|Eastern Air Defense Sector|
Eastern Air Defense Sector Emblem
|Branch||United States Air Force|
|Decorations||Air Force Organizational Excellence Award|
The Eastern Air Defense Sector is one of two Sectors responsible to the North American Aerospace Defense Command (NORAD) and the Continental NORAD Region for peacetime air sovereignty, strategic air defense, and airborne counter-drug operations in the continental United States. The other sector is the Western Air Defense Sector (WADS).
It operates a Sector Operations Control Center (SOCC) at Rome, New York, as part of the Joint Surveillance System (JSS) which had replaced SAGE in 1983. This system enjoins state-of-the-art air defense systems and cutting-edge computer technology to significantly increase surveillance and identification capabilities, and better protect the nation's airways from intrusion and attack. It relies on digitized radar inputs from Air Route Surveillance Radar (ARSR) sites jointly operated by the Federal Aviation Administration and the Air Force, and Tethered Aerostat Radar System balloons. It is fully integrated with the E-3A Airborne early warning and control (AEW&C) system and the Joint Surveillance Target Attack Radar System (E-8 Joint STARS).
The SOCC employs 27 NORAD contingency suites, and 31 Battle Control System-Fixed (BCS-F) displays. A next-generation air sovereignty system, BCS-F fuses data from airborne, ground and naval elements and civil air traffic sensors into an integrated air picture. This allows commanders to surveil and monitor the airspace above, beyond and within U.S. and Canadian borders, providing a major component for homeland defense.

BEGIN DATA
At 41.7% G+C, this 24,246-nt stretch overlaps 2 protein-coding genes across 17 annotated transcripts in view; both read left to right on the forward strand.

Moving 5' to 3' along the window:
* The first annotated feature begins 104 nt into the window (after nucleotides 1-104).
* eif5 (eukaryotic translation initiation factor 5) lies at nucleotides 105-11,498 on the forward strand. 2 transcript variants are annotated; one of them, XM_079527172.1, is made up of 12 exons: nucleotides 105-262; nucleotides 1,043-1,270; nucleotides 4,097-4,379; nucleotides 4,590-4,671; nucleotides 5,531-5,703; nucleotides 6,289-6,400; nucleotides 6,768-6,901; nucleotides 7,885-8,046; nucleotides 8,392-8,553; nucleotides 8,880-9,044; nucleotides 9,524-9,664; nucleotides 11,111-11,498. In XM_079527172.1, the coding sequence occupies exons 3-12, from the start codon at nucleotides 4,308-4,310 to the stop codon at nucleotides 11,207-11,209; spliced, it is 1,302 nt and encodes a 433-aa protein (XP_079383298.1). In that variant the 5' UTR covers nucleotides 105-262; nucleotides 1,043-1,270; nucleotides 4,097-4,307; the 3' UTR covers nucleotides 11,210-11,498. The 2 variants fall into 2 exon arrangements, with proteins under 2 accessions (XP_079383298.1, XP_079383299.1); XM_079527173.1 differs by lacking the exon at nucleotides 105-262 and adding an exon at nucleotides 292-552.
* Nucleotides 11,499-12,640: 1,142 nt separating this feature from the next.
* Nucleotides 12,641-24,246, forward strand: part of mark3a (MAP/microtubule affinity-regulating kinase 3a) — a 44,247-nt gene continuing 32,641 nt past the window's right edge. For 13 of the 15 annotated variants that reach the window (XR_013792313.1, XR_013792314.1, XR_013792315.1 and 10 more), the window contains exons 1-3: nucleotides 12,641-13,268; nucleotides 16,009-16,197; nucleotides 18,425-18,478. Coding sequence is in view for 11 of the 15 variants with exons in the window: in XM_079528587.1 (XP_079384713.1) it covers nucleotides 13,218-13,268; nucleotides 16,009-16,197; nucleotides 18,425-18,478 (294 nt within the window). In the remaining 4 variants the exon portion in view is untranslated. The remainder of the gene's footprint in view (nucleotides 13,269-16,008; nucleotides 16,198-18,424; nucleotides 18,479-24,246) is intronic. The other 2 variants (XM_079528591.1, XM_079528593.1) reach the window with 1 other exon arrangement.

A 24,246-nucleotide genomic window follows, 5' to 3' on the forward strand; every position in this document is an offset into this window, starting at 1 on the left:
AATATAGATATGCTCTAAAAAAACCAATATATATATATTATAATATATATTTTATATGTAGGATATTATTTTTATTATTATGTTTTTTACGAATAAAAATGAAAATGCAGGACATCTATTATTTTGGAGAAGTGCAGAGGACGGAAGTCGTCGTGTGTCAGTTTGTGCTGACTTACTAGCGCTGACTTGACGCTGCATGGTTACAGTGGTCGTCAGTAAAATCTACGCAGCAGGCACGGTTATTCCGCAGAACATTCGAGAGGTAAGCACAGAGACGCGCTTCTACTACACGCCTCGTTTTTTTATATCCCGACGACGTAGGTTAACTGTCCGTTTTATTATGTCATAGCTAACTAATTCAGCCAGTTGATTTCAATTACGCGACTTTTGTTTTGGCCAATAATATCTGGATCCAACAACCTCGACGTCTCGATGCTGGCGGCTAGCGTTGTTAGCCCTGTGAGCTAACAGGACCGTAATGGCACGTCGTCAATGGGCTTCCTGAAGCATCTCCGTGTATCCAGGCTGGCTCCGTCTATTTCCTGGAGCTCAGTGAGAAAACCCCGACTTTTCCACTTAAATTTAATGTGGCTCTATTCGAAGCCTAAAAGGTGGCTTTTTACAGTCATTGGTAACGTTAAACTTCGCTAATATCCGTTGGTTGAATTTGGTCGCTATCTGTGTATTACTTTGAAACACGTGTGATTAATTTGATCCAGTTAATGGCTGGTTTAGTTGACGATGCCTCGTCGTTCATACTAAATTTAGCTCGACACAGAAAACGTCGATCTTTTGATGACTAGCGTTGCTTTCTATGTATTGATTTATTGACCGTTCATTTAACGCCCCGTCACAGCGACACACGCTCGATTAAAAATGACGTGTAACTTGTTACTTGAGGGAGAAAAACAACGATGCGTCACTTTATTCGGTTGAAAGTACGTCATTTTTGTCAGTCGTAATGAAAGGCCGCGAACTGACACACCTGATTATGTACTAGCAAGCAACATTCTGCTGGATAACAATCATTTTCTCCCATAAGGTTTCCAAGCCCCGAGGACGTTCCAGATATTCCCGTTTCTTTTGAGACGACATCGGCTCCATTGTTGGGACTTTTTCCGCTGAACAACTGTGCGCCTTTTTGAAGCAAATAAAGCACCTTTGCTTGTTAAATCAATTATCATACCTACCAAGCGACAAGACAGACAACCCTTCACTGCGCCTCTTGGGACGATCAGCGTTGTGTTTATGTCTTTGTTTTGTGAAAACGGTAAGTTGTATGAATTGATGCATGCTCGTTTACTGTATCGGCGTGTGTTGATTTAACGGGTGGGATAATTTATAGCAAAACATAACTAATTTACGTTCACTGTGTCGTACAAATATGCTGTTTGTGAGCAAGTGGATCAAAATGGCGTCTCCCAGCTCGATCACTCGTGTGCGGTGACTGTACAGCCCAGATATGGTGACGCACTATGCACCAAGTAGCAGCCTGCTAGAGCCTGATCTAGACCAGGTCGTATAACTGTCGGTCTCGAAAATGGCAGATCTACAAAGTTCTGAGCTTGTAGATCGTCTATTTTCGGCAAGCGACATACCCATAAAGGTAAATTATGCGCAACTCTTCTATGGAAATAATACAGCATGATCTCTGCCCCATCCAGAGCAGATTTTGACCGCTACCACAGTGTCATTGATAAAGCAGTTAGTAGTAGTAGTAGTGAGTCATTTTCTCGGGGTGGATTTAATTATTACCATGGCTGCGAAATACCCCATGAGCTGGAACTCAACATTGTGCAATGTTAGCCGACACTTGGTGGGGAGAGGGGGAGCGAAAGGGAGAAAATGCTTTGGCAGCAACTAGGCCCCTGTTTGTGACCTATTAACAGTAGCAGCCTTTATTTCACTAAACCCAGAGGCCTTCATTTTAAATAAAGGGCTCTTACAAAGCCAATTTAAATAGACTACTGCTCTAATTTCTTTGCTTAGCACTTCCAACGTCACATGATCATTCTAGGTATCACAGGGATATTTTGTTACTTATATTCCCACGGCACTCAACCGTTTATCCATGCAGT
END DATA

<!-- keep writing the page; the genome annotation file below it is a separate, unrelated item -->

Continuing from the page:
It also incorporates a newly developed situational awareness system that gives EADS unprecedented tools and technology to assist state and local responders in dealing with natural disasters. It has the redundant capability to cover the WADS if the call arises.
EADS is a New York Air National Guard unit which reports directly to First Air Force (Air Forces Northern) at Tyndall AFB, Florida. The Sector reports to Air Combat Command (ACC) and to NORAD headquarters, in Colorado Springs, Colorado in its federal role. NORAD is a bi-national United States and Canadian organization charged with the missions of aerospace warning and aerospace control for North America.
Other NORAD air defense organizations include the Western Air Defense Sector (WADS), the Hawaii Region Air Operations Center (HIRAOC), the Alaska Region Air Operations Center (AKRAOC) and the Canada Air Defense Sector (CADS).
The Sector’s primary mission is Guarding America’s Skies. This 24/7 guardian role involves the use of radar and communications systems to monitor air traffic from the Mississippi River east to the Atlantic Ocean, and from the Canadian border south to the Gulf of Mexico.
The EADS air sovereignty and executes counter-air operations over the eastern United States. Directs the employment of 178 sensors, 8 fighter alert locations, AWACS aircraft, a Battle Control Center (BCC), and joint air defense artillery assets to defend one million square miles, 16 major cities, and adjacent seas. Supports NORAD's Integrated Tactical Warning and Attack Assessment, NORTHCOM Homeland Defense Mission. It works closely with other federal agencies including the Federal Aviation Administration (FAA), Secret Service and U.S. Customs Service as well as its sister military services – the U.S. Navy, U.S. Army and U.S. Coast Guard.